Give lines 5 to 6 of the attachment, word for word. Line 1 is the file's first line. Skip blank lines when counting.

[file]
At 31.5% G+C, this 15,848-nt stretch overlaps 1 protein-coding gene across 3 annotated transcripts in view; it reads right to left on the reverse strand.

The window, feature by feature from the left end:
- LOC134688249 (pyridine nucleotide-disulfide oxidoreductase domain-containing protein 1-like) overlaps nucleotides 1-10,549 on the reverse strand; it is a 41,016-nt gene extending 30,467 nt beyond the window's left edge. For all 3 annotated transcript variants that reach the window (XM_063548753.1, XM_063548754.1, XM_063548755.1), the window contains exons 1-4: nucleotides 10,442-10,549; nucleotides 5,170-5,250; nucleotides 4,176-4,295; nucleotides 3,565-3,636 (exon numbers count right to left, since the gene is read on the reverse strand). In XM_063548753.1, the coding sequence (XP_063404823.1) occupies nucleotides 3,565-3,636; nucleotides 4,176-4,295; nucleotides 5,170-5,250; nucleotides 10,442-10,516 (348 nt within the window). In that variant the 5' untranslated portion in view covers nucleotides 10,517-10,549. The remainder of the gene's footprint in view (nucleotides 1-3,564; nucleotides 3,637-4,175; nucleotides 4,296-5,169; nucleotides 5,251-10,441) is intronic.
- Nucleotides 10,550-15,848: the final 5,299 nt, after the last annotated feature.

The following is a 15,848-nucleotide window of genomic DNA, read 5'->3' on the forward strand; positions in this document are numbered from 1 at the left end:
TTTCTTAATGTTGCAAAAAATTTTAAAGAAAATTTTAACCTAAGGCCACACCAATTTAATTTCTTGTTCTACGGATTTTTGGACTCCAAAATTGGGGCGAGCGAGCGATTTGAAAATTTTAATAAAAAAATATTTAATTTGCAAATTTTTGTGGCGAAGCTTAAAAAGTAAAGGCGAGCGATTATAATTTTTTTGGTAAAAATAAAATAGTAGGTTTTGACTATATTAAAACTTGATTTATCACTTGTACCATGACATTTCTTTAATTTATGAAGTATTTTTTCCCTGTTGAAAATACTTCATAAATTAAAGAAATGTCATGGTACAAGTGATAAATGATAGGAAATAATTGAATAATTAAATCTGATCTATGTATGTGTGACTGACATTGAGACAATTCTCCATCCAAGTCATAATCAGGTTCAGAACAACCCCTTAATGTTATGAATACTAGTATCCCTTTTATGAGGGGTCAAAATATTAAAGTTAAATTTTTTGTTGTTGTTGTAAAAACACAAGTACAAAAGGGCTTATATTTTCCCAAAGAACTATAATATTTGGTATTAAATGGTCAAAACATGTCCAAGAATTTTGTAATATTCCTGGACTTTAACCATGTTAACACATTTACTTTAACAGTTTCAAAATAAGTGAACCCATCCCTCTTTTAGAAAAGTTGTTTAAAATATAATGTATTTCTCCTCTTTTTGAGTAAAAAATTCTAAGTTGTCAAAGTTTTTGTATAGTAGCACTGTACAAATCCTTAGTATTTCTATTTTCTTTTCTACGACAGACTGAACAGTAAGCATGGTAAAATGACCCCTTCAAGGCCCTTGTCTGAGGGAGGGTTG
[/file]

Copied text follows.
The following is a 15,848-nucleotide window of genomic DNA, read 5'->3' on the forward strand; positions in this document are numbered from 1 at the left end:
TTTCTTAATGTTGCAAAAAATTTTAAAGAAAATTTTAACCTAAGGCCACACCAATTTAATTTCTTGTTCTACGGATTTTTGGACTCCAAAATTGGGGCGAGCGAGCGATTTGAAAATTTTAATAAAAAAATATTTAATTTGCAAATTTTTGTGGCGAAGCTTAAAAAGTAAAGGCGAGCGATTATAATTTTTTTGGTAAAAATAAAATAGTAGGTTTTGACTATATTAAAACTTGATTTATCACTTGTACCATGACATTTCTTTAATTTATGAAGTATTTTTTCCCTGTTGAAAATACTTCATAAATTAAAGAAATGTCATGGTACAAGTGATAAATGATAGGAAATAATTGAATAATTAAATCTGATCTATGTATGTGTGACTGACATTGAGACAATTCTCCATCCAAGTCATAATCAGGTTCAGAACAACCCCTTAATGTTATGAATACTAGTATCCCTTTTATGAGGGGTCAAAATATTAAAGTTAAATTTTTTGTTGTTGTTGTAAAAACACAAGTACAAAAGGGCTTATATTTTCCCAAAGAACTATAATATTTGGTATTAAATGGTCAAAACATGTCCAAGAATTTTGTAATATTCCTGGACTTTAACCATGTTAACACATTTACTTTAACAGTTTCAAAATAAGTGAACCCATCCCTCTTTTAGAAAAGTTGTTTAAAATATAATGTATTTCTCCTCTTTTTGAGTAAAAAATTCTAAGTTGTCAAAGTTTTTGTATAGTAGCACTGTACAAATCCTTAGTATTTCTATTTTCTTTTCTACGACAGACTGAACAGTAAGCATGGTAAAATGACCCCTTCAAGGCCCTTGTCTGAGGGAGGGTTG